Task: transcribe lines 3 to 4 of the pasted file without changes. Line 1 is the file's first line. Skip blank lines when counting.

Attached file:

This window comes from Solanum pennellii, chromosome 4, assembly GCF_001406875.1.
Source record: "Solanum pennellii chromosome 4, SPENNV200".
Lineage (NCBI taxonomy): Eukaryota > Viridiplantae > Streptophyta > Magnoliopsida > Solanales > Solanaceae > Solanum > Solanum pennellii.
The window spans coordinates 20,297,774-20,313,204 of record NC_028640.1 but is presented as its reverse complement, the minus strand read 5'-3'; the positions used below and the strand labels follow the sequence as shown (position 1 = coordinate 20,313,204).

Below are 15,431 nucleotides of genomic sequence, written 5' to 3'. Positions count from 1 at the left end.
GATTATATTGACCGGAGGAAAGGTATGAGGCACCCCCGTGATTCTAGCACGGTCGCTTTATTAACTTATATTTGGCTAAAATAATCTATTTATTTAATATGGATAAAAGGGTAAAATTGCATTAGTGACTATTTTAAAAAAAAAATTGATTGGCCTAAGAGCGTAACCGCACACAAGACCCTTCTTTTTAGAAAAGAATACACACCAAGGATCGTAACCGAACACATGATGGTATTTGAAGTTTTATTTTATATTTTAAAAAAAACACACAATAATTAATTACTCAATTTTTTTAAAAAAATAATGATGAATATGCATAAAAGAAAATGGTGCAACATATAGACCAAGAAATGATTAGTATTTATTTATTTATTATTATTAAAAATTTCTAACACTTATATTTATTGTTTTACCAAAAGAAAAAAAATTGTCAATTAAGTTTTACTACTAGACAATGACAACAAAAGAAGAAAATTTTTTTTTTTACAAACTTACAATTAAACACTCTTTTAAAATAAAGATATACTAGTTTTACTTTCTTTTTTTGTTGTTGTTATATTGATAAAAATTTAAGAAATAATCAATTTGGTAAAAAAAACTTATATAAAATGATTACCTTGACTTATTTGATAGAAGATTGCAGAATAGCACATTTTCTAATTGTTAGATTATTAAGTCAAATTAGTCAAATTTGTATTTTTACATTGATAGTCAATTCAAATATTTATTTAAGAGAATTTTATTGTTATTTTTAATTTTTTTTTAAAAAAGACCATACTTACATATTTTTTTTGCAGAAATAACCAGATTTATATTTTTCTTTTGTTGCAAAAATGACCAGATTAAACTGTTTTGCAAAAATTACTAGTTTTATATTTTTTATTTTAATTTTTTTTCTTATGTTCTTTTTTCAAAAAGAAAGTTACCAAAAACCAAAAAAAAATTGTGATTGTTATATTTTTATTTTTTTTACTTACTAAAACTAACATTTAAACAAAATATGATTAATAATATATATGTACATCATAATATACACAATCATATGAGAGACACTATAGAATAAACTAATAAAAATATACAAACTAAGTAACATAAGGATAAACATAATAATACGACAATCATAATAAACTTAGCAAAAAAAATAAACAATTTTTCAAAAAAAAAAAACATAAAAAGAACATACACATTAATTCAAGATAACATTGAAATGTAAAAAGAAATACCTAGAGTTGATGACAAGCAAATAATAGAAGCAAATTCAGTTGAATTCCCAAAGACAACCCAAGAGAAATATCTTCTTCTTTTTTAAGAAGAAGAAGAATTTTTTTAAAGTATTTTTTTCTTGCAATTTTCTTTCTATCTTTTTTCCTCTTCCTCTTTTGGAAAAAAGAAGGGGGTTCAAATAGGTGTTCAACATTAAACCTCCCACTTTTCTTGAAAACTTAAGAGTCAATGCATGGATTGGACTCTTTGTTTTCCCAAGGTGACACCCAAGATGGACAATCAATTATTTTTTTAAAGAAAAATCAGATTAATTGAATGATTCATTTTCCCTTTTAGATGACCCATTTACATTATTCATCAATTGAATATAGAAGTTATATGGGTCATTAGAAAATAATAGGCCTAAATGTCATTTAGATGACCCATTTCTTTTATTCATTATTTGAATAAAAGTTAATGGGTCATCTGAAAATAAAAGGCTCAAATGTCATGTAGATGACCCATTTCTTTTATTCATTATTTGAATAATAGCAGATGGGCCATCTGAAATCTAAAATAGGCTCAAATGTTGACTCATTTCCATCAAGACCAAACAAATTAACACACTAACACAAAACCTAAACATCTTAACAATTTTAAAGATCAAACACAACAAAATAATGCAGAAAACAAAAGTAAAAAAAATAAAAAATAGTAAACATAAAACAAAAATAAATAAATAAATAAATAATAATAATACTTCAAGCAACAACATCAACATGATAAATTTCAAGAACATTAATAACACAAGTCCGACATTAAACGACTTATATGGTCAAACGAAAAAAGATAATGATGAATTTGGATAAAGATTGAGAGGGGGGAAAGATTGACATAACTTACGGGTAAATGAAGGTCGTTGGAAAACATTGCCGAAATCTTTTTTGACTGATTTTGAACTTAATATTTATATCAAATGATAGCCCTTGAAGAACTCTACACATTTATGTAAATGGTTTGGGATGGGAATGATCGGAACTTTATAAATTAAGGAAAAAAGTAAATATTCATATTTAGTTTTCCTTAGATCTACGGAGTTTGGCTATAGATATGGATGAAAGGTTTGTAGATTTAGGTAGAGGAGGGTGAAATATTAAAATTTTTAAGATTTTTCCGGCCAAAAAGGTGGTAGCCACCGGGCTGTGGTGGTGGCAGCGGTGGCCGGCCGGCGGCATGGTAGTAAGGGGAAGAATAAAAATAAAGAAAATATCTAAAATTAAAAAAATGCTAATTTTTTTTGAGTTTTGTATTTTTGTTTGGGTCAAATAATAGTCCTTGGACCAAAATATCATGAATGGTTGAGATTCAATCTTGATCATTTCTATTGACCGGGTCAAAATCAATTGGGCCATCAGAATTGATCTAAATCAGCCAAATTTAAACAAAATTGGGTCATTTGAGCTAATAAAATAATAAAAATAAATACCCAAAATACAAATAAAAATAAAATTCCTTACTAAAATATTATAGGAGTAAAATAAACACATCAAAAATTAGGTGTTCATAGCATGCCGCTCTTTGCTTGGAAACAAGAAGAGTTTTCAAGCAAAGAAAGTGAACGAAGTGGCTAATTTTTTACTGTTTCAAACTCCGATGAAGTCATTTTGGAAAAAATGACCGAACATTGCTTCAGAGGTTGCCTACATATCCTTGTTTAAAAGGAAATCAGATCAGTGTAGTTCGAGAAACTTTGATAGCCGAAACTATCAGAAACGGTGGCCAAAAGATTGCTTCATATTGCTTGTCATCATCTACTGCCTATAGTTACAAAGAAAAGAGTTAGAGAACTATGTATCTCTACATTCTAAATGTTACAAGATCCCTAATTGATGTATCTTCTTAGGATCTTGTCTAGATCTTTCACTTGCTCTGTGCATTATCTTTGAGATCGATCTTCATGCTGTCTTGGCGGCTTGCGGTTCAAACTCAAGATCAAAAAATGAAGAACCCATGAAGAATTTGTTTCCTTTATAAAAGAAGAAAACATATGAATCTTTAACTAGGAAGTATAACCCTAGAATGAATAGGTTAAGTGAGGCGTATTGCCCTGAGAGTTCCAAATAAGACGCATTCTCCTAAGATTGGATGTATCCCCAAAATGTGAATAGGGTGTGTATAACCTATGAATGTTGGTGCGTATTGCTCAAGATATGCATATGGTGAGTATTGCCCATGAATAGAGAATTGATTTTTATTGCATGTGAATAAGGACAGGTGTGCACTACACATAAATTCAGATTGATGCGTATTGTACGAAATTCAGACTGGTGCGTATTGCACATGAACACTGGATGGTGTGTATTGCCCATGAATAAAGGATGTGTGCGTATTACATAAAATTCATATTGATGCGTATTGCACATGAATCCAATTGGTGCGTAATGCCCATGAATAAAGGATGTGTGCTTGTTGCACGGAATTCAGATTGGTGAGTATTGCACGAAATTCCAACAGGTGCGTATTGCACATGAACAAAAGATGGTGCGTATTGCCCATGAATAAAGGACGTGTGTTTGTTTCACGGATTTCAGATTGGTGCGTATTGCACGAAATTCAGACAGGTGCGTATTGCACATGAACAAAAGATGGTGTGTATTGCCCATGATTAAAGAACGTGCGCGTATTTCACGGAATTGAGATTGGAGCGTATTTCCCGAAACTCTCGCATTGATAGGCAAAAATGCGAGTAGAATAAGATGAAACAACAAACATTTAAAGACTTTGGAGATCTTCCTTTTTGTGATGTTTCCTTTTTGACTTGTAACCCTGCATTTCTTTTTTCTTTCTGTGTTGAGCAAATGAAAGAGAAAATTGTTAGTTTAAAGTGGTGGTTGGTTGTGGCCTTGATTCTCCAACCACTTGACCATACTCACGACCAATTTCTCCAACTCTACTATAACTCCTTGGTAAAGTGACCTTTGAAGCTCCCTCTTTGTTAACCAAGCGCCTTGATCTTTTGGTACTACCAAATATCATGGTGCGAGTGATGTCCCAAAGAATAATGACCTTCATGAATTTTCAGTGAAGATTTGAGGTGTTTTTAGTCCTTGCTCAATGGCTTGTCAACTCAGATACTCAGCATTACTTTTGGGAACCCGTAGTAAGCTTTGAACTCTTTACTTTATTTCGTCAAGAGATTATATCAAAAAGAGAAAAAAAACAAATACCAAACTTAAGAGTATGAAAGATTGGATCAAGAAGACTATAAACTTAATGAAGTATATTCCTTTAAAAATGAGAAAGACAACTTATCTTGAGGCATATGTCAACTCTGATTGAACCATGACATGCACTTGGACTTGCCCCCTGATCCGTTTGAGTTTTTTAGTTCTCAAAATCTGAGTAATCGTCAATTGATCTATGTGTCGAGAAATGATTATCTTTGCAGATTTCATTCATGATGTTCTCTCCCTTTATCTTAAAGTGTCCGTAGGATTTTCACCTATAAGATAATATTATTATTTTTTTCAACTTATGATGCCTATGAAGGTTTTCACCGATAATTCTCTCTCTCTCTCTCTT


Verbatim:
Lineage (NCBI taxonomy): Eukaryota > Viridiplantae > Streptophyta > Magnoliopsida > Solanales > Solanaceae > Solanum > Solanum pennellii.
The window spans coordinates 20,297,774-20,313,204 of record NC_028640.1 but is presented as its reverse complement, the minus strand read 5'-3'; the positions used below and the strand labels follow the sequence as shown (position 1 = coordinate 20,313,204).